To be honest, I had no idea what to write about today. I have been so overwhelmed by the sheer beauty of the people and happenings around me in the past couple of weeks. And as such, I have been unable to pick one thing out of this abundance from which to springboard a discussion about peacemaking.
I have been experiencing the synergy that occurs when like-minded people come together for a greater cause. I have found friends everywhere I look, whose beliefs resonate with and reinforce mine.
As a result, we are both richer and better for it. I have found abundance through channels I didn’t even know existed. And I have been on the receiving end (and hopefully perceived as being on the giving end as well) of genuine kindness and good will.
As a Divorce Lawyer, I see the law of cause and effect at work every day, in every thing I do and think – for the good and for the bad. Thankfully, I see more good than bad. I even see the good in the “bad.”
Call me a Pollyanna. I take it as a compliment even though much of the time this descriptor is used as a pejorative. Heck, even a dictionary defines the word to mean “unreasonably or illogically optimistic.” Must have been written by a Vulcan.
However you feel about the term or character of Pollyanna, there is no getting around the fact that this little girl in the book and film wielded immense power. She helped transform the town in which she lived by finding something to be glad about in every situation – even the poopy ones. Her attitude proved to be a contagious blessing to those around her.
The cool thing is, Pollyanna didn’t preach. She just embodied her gladness. She was a living, albeit fictional, example of happiness through gratitude. And that example inspired the folks around her to find things about which to be happy.
I don’t think being a Pollyanna is about living in denial. As lawyers, we have to look at the situation objectively and help our clients navigate the real-life bumps in the road. In fact, not clearly seeing what is before us can be as damaging as dwelling in the negative.
Being a Pollyanna for me is about seeing the potential good and learning opportunities possible in the challenging stuff that comes our way . You know the old adage: “When life hands you lemons . . .” I see this potential inherent in the collaborative divorce process.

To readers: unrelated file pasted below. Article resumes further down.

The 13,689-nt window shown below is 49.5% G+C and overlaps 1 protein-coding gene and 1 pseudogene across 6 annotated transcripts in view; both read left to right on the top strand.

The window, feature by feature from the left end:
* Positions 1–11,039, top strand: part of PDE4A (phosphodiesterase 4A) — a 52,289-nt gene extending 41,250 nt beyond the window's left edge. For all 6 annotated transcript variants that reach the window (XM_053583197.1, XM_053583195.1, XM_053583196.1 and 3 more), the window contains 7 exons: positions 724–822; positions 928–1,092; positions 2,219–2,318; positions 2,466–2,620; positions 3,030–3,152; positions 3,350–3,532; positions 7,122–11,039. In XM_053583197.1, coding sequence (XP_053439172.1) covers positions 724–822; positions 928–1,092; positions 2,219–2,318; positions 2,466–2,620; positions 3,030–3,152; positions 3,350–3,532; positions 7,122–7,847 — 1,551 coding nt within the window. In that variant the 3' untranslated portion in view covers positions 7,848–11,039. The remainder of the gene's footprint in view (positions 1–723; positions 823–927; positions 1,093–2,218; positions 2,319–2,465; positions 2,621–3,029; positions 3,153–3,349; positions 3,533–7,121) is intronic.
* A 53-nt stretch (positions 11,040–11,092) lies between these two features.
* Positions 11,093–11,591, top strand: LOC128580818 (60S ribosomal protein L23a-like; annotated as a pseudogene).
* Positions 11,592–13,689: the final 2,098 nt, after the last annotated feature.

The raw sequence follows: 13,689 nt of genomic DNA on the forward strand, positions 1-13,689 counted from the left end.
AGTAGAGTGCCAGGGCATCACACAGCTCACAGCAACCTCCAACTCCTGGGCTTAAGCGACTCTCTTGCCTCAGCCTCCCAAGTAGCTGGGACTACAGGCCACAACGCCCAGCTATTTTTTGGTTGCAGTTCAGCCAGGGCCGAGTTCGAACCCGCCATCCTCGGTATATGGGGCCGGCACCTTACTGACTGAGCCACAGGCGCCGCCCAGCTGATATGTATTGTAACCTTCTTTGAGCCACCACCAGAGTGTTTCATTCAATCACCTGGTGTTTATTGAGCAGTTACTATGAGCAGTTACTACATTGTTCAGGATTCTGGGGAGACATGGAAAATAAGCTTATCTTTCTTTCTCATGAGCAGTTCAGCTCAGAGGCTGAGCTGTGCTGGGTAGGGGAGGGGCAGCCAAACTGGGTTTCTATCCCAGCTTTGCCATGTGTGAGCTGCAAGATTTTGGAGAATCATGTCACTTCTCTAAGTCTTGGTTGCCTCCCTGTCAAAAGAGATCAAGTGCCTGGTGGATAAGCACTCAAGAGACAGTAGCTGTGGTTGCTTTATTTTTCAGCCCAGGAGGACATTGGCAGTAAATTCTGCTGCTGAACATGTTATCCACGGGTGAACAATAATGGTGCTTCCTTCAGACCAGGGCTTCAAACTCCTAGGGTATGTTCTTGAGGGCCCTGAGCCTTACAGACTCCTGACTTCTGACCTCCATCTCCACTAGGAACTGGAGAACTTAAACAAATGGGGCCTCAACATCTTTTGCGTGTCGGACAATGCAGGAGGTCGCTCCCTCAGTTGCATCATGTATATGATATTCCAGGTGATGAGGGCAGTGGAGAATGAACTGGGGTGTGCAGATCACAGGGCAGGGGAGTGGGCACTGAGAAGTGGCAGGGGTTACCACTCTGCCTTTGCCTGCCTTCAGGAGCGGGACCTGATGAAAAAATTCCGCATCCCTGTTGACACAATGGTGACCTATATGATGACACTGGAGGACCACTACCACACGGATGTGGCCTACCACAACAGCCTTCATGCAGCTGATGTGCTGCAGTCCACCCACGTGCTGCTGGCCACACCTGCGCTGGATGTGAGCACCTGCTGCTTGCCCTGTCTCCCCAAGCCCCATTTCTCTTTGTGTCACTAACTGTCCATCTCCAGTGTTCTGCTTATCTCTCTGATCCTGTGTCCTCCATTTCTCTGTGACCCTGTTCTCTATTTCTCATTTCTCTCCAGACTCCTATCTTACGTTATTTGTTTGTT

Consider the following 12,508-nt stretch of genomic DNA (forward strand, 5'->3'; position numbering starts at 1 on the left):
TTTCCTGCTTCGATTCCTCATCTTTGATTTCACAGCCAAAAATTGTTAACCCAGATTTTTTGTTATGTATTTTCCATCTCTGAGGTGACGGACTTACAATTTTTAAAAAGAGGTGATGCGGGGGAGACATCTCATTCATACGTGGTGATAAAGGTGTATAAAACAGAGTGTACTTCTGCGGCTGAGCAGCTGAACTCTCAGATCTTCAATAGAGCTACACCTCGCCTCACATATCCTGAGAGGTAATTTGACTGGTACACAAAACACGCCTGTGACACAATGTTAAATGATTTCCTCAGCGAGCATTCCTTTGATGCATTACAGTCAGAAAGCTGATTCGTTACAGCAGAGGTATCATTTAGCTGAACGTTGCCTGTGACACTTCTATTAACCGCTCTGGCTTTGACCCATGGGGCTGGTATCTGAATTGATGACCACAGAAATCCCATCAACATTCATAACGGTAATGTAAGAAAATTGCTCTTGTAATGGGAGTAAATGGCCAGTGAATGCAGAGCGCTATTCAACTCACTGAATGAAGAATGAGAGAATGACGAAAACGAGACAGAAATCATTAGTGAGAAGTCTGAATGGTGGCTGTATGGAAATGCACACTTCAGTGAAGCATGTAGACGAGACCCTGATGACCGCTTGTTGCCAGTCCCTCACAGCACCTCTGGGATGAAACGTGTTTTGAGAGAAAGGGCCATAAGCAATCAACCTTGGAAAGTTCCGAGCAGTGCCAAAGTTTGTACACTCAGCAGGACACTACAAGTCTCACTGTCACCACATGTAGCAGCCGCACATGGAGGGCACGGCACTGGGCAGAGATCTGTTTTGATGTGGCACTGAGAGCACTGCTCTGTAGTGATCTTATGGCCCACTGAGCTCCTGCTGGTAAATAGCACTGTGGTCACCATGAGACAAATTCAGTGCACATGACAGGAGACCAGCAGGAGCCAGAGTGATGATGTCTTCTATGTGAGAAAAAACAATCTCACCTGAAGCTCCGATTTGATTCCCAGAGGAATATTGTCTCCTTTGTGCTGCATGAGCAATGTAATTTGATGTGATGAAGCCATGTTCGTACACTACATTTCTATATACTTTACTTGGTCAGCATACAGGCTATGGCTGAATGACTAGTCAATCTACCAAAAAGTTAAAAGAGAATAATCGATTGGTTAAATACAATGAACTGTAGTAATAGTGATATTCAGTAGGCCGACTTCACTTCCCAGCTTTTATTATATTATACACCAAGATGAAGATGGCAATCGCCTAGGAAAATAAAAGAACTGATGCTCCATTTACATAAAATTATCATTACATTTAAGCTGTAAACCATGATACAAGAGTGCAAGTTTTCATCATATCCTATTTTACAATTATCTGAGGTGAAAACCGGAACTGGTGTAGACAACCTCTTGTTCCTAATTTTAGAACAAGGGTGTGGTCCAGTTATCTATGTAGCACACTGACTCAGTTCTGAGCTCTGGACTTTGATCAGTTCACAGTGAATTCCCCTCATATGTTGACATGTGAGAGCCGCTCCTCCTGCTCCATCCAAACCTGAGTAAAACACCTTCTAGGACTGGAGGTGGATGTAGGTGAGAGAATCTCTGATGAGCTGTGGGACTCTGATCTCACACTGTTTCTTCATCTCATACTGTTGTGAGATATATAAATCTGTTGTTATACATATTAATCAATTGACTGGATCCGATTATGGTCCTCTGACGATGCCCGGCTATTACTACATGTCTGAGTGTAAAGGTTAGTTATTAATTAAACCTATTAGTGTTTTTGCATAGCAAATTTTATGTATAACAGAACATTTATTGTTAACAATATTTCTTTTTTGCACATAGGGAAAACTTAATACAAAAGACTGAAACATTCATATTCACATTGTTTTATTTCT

Couples who engage in collaborative divorce, a non-litigated settlement process, as a means to divorce, commit (contractually, might I add) to using open, constructive and respectful communication. For some couples, this might be the first time they are communicating with each other while a mental health professional (MHP) is present.
This MHP helps to facilitate constructive communication and understanding while keeping the couple “in the boat” paddling toward resolution.
Spouses can and often do, form a new paradigm for post-divorce communication. Communication skills that had been lacking in the marriage, have a chance to start to develop in the collaborative divorce model.
This is because perhaps for the first time in their relationship, these folks are forced to keep it civil and constructive and have the support of an MHP.
This is a boon for couples who have children. Being able to talk with your former spouse kindly and civilly helps mitigate the trauma children experience when their parents divorce. Not to mention, parents who are able to communicate with each other in a high functioning manner serve as a stellar example of healthy communication to their children.
Divorce is a tough and challenging thing to go through. I know this to be true because I have gone through divorce. I happily decided to “make lemonade” by going to counseling and examining my contributions to the problem.
I used my time for introspection, and became very familiar with the self-help sections of the local Barnes and Noble.
If you want to divorce believing it to be in the best interest of all involved, please consider viewing this time as an opportunity for growth and learning. The collaborative divorce process can help jump start your healing by avoiding litigation, which can often have the opposite effect of jump starting your destruction.
Latest posts by AJ Grossman III, J.D., LL.M. (see all)
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